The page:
May 7, 2013
As a longtime fan of fantasy novels and of course a devoted Christian, I'm all too familiar with the way Christians misunderstand these things. I agree, we really ought to understand the things our friends and neighbors care about. Love me, love my passions, or at least love the way <i>I</i> love them. This doesn't mean accepting them uncritically, of course, but it just may mean looking beyond the stereotypes.
One concern I have about gaming beyond the things mentioned is, does it pull you into a fantasy world divorced from reality? If you are spending your time slaying dragons and not helping your neighbor going through a divorce or a lost job, that seems problematic. On the flip side, though, even Jesus took a break from the masses when he needed to recharge and we are certainly called to take a sabbath rest, so checking out for a little while (if that's what gaming is) isn't a fatal flaw. It's also worth asking whether this is better or worse than people who follow TV shows obsessively or (like me) invest so much time in reading favorite books over and over again.
You're absolutely correct that many games themes coincide with important elements of Christian faith. Your article prompted me to dig up my tweet from Games 4 Change last year following opening talks by Jim Gee and Jane McGonigal: â€œ#g4c12 is at least 20% theology - again and again questions of telos and value of individuals.â€ There's something really important going on in the field and Christians would be fools (and poor stewards) to not engage with people asking questions about those issues.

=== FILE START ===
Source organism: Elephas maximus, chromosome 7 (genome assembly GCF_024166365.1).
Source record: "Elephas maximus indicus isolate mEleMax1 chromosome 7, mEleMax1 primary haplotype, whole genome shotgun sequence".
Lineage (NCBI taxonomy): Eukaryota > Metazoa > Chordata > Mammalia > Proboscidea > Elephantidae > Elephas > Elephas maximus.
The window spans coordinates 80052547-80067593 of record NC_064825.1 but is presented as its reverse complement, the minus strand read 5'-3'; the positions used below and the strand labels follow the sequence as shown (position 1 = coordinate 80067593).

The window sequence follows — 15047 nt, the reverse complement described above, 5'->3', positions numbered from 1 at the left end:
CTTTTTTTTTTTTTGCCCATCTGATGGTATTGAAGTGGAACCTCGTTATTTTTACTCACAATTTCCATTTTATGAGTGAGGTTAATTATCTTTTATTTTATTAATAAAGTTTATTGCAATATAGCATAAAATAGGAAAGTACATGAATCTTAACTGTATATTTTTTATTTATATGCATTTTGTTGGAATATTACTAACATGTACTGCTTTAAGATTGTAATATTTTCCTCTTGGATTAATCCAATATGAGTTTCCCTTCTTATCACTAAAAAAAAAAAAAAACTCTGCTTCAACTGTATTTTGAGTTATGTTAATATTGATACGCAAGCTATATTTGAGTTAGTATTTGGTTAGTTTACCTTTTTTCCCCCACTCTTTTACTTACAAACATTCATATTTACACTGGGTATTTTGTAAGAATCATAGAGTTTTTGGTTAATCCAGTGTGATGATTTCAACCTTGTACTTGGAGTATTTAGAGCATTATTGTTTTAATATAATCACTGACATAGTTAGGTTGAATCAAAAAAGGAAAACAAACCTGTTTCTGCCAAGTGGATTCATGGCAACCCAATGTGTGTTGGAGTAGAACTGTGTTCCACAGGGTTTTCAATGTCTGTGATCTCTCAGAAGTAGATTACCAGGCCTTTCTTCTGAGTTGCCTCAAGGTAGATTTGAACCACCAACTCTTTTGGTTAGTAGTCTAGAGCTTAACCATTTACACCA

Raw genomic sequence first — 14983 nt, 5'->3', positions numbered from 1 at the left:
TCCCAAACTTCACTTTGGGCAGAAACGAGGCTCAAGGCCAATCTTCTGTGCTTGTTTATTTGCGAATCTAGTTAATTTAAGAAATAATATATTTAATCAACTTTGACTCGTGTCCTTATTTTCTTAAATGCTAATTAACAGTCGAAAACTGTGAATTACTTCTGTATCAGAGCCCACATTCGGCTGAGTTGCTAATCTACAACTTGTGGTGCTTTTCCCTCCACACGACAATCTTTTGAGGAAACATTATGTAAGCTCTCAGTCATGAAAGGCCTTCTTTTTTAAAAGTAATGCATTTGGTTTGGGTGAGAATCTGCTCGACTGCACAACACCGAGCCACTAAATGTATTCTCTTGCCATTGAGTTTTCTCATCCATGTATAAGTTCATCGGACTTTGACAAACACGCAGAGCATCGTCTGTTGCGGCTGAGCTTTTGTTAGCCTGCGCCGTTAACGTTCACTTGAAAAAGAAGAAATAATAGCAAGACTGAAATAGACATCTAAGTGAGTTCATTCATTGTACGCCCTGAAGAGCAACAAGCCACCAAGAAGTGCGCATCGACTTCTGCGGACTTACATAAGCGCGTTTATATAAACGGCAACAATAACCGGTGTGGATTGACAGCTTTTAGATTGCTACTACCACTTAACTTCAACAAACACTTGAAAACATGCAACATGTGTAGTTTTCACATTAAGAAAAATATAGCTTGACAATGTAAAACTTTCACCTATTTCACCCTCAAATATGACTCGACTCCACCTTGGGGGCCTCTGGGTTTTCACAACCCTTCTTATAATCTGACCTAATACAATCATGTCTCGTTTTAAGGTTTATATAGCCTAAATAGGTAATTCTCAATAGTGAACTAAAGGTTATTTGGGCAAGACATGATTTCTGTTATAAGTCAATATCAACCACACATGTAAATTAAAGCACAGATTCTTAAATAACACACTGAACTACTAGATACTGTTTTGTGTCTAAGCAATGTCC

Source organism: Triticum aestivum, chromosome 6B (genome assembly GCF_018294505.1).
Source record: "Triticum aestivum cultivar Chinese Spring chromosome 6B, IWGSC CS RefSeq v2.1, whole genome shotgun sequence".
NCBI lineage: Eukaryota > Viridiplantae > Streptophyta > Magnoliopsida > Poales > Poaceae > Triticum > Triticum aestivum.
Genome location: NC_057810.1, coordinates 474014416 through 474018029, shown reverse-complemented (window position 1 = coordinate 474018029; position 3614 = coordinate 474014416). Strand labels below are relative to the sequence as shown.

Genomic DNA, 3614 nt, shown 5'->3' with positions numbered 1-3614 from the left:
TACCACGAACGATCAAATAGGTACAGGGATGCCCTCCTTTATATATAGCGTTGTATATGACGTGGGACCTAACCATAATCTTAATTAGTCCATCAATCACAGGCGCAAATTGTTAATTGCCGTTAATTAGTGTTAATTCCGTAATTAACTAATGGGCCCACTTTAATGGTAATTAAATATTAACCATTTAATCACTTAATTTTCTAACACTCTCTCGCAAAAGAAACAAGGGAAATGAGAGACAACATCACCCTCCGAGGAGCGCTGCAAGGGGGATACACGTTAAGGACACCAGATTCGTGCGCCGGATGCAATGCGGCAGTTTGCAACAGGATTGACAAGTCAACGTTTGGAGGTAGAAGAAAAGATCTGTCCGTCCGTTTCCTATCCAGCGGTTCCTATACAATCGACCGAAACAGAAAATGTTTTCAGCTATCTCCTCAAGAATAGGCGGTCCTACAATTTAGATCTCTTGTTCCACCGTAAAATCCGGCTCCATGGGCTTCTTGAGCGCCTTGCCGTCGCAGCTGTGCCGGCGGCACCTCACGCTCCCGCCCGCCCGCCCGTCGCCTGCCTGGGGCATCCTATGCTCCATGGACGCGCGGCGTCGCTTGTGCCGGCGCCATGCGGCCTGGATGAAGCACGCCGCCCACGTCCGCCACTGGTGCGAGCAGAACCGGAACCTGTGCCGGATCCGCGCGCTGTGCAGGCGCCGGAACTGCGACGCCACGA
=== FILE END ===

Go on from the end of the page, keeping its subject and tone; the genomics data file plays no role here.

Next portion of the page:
I couldn't agree with your thesis more, Drew. I play very, very few video games these days, but it's not because I dislike them or have some moral objections to them, in theory (though, as with so much entertainment media, a Christian has to do some due diligence on the kinds of games he or she plays to avoid compromising his or her values). I just don't have the free time I used to have, and I spend a lot more of the time I do have pursuing other things that didn't used to be as important to me.
But I think you're right that Christians absolutely must engage the gamers' culture--not as judgmental naysayers, but as positive influences shining the light of Christ in forbidding territory.
If we are to advance the Kingdom of God we must meet people where they are. Today that means going to where the unsaved people are, building relationships and earning the right to share the Gospel. I play video games as well as pen and paper games even the (inserts tongue in cheek) dreaded Dungeons&Dragons;. I lead a small group at church for gamers and other under served subcultures. We are not out to change them but to walk with them in their subcultures as ambassadors of Christ. Gamers are just one subculture that the church has either condemned outright or dismissed altogether. If anyone wants to learn more let me recommend God Loves The Freaks by Stephen Weese.
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